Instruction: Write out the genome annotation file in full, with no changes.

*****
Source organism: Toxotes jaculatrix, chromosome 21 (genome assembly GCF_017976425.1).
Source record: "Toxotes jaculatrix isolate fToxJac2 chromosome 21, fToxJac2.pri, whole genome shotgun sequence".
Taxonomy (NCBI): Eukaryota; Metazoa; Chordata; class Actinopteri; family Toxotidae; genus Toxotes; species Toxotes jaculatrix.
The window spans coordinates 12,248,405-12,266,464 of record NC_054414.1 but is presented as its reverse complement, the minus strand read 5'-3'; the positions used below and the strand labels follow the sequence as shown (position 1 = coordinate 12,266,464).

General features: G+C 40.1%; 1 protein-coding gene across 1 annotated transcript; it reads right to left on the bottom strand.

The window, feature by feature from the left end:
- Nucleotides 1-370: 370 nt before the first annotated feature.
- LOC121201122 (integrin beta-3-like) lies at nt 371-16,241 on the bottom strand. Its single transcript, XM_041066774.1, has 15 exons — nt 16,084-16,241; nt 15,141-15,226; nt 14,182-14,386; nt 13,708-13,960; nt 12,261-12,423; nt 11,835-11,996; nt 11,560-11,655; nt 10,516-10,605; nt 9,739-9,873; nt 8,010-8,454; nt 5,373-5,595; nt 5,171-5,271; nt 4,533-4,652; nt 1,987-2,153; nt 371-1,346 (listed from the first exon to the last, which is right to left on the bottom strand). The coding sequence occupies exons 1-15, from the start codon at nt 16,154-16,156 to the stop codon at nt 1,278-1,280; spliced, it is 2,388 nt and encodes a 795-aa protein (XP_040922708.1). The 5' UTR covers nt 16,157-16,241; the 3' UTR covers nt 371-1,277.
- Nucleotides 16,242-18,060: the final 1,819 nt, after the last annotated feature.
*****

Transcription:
Source organism: Toxotes jaculatrix, chromosome 21 (genome assembly GCF_017976425.1).
Source record: "Toxotes jaculatrix isolate fToxJac2 chromosome 21, fToxJac2.pri, whole genome shotgun sequence".
Taxonomy (NCBI): Eukaryota; Metazoa; Chordata; class Actinopteri; family Toxotidae; genus Toxotes; species Toxotes jaculatrix.
The window spans coordinates 12,248,405-12,266,464 of record NC_054414.1 but is presented as its reverse complement, the minus strand read 5'-3'; the positions used below and the strand labels follow the sequence as shown (position 1 = coordinate 12,266,464).

General features: G+C 40.1%; 1 protein-coding gene across 1 annotated transcript; it reads right to left on the bottom strand.

The window, feature by feature from the left end:
- Nucleotides 1-370: 370 nt before the first annotated feature.
- LOC121201122 (integrin beta-3-like) lies at nt 371-16,241 on the bottom strand. Its single transcript, XM_041066774.1, has 15 exons — nt 16,084-16,241; nt 15,141-15,226; nt 14,182-14,386; nt 13,708-13,960; nt 12,261-12,423; nt 11,835-11,996; nt 11,560-11,655; nt 10,516-10,605; nt 9,739-9,873; nt 8,010-8,454; nt 5,373-5,595; nt 5,171-5,271; nt 4,533-4,652; nt 1,987-2,153; nt 371-1,346 (listed from the first exon to the last, which is right to left on the bottom strand). The coding sequence occupies exons 1-15, from the start codon at nt 16,154-16,156 to the stop codon at nt 1,278-1,280; spliced, it is 2,388 nt and encodes a 795-aa protein (XP_040922708.1). The 5' UTR covers nt 16,157-16,241; the 3' UTR covers nt 371-1,277.
- Nucleotides 16,242-18,060: the final 1,819 nt, after the last annotated feature.